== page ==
David Ortiz has a deliberate routine at the plate.
He sounded prepared to pay for it.
"I might run out of money," Ortiz said during a colorful rant Wednesday about the new pace-of-play rule requiring hitters to keep at least one foot in the batter's box in some instances.
Ortiz said he felt this provision, announced last week, unfairly targeted hitters. One of the more radical alterations discussed, a limit on the number of seconds between pitches, was not implemented.
"I'm not going to change my game," the Boston designated hitter said. "I don't care what they say."
Major League Baseball can dock him, starting May 1, up to $500 per offense. Penalties were limited to warnings and fines, rather than allowing umpires to call strikes.
Another part of the initiative agreed to by MLB and the players' association will be the installation of clocks in stadiums to limit the length of pitching changes and between-innings breaks. Managers, too, are no longer required to leave the dugout to request video reviews.
In his first remarks to reporters since arriving at spring training, Ortiz said he wasn't aware of the batter's box rule.
"So after the pitch, you've got to stay in the box, basically?" he said, incredulously.
Yes, with one foot, unless there has just been a foul ball, wild pitch or other specified reason.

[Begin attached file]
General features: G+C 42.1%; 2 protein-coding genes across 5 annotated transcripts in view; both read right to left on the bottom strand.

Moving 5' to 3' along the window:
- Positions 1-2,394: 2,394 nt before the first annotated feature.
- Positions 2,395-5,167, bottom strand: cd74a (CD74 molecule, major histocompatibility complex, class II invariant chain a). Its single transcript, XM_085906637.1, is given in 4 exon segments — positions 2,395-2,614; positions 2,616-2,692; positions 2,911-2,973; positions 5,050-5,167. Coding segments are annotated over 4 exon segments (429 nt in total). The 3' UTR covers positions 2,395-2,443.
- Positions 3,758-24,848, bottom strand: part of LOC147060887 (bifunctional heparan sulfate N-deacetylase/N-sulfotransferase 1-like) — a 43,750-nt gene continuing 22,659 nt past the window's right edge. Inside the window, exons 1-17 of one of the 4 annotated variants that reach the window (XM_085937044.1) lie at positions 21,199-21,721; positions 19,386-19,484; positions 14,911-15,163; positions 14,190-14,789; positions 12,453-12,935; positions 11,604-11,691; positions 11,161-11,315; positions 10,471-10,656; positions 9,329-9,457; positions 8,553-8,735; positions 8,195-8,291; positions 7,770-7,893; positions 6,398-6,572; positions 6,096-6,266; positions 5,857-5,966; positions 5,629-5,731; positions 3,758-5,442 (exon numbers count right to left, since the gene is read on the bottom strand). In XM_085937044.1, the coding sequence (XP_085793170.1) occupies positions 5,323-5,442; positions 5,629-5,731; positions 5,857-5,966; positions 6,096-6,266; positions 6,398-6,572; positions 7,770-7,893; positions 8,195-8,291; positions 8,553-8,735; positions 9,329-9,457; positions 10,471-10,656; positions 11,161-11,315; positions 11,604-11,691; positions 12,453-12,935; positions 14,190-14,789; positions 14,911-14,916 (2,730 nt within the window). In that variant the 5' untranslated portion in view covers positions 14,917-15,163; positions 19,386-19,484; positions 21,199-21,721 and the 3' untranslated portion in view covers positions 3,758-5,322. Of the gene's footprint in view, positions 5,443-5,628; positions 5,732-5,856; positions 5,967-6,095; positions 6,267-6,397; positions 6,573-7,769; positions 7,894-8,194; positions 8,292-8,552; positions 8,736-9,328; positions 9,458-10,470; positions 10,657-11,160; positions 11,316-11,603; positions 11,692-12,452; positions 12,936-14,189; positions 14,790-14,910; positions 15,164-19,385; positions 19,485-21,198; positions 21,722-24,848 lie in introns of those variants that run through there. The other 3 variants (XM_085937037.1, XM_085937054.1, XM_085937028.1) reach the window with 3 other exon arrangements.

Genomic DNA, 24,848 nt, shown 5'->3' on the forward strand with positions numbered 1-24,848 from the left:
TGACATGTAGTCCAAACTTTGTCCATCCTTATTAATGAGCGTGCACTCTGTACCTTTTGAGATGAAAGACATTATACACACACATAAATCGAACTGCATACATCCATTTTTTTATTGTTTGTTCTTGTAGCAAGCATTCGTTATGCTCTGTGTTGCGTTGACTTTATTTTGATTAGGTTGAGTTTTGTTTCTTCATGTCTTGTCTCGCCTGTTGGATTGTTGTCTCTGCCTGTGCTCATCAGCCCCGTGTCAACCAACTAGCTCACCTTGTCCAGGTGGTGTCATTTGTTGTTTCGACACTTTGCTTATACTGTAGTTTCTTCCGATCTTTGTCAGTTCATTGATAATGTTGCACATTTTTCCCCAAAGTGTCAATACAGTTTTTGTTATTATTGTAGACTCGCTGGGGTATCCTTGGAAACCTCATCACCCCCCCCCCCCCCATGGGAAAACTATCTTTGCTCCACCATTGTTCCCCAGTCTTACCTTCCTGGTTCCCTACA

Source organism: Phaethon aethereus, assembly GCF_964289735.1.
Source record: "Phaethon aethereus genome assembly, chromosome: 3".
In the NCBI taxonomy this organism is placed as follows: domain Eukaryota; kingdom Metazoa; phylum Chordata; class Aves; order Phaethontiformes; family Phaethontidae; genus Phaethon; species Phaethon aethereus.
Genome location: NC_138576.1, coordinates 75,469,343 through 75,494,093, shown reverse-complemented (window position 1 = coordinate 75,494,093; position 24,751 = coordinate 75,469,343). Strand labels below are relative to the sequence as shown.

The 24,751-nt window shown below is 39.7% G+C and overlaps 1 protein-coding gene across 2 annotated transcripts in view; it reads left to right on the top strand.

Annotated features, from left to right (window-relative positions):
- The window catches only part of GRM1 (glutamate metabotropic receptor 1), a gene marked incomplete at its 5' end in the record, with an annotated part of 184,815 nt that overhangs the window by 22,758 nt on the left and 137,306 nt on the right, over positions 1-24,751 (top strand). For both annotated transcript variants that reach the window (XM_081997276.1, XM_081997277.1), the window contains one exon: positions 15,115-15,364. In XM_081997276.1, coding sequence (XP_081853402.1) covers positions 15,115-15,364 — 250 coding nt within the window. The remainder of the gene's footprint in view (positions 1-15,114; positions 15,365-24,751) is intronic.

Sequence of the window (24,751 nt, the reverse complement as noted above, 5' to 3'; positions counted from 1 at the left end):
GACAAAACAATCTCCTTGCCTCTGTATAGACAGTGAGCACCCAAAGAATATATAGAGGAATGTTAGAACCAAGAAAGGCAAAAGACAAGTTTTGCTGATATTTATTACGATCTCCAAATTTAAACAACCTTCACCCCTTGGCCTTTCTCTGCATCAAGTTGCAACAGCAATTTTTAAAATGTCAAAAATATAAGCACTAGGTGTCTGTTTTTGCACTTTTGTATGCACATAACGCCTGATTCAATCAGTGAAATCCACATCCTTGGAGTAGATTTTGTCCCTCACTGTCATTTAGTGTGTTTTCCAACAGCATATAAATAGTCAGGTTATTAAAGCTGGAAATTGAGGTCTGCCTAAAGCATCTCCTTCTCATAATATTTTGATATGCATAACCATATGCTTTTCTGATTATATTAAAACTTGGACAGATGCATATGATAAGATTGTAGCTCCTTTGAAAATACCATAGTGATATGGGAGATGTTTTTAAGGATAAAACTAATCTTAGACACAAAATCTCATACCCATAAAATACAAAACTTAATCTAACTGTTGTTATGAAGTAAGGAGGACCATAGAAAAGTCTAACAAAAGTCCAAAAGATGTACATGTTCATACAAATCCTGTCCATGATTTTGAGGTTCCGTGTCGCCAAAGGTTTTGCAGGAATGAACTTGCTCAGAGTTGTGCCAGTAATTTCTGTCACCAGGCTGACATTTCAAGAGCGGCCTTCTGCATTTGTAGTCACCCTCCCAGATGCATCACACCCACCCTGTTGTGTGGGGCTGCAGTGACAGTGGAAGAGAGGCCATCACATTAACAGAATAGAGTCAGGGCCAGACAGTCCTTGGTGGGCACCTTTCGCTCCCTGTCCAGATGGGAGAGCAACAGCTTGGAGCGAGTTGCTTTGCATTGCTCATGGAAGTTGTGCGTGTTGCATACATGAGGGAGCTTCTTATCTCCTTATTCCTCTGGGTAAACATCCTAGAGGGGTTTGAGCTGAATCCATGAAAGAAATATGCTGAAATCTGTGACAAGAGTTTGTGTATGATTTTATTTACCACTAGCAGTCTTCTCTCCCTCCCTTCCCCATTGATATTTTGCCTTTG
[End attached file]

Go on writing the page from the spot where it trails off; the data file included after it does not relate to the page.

"When you come out of the box, you're thinking about what a guy's trying to do," he said. "This is not like we go to the plate with an empty mind. No, no, no."
Ortiz blamed pitchers for wasting more time than hitters.
"How about the guy on the mound who goes like this for three hours?" he said, shaking his head back and forth to mimic the act of shaking off a sign.
• Major League Players are against many of the radical changes introduced during the Arizona Fall League to speed up games. Baseball players' association head Tony Clark is encouraging his membership to make slight adjustments that will improve the pace of games without completely altering the way they do their jobs.
A former All-Star first baseman, Clark said extreme methods aren't feasible at the sport's highest level.
The AFL experiment included a 20-second clock between pitches, a limitation of pitcher's mound conferences involving catchers and managers, and no-pitch intentional walks.
• Adam Wainwright called his trip to meet with doctors in St. Louis about his lower abdominal pain strictly precautionary. "I want to be fair to you and say that anything I say about it will just be speculation," the Cardinals ace said. "I don't think it's very serious at all."
• Cincinnati pitcher Homer Bailey doesn't expect to be ready for the start of the season as he recovers from surgery in September to repair a tear in the flexor tendon by his right elbow. That leaves the Reds to fill three openings in the rotation for now.
• Former All-Star infielder Everth Cabrera and the Orioles finalized their $2.4 million, one-year contract. They agreed last week but the deal wasn't finalized until Cabrera resolved a legal issue.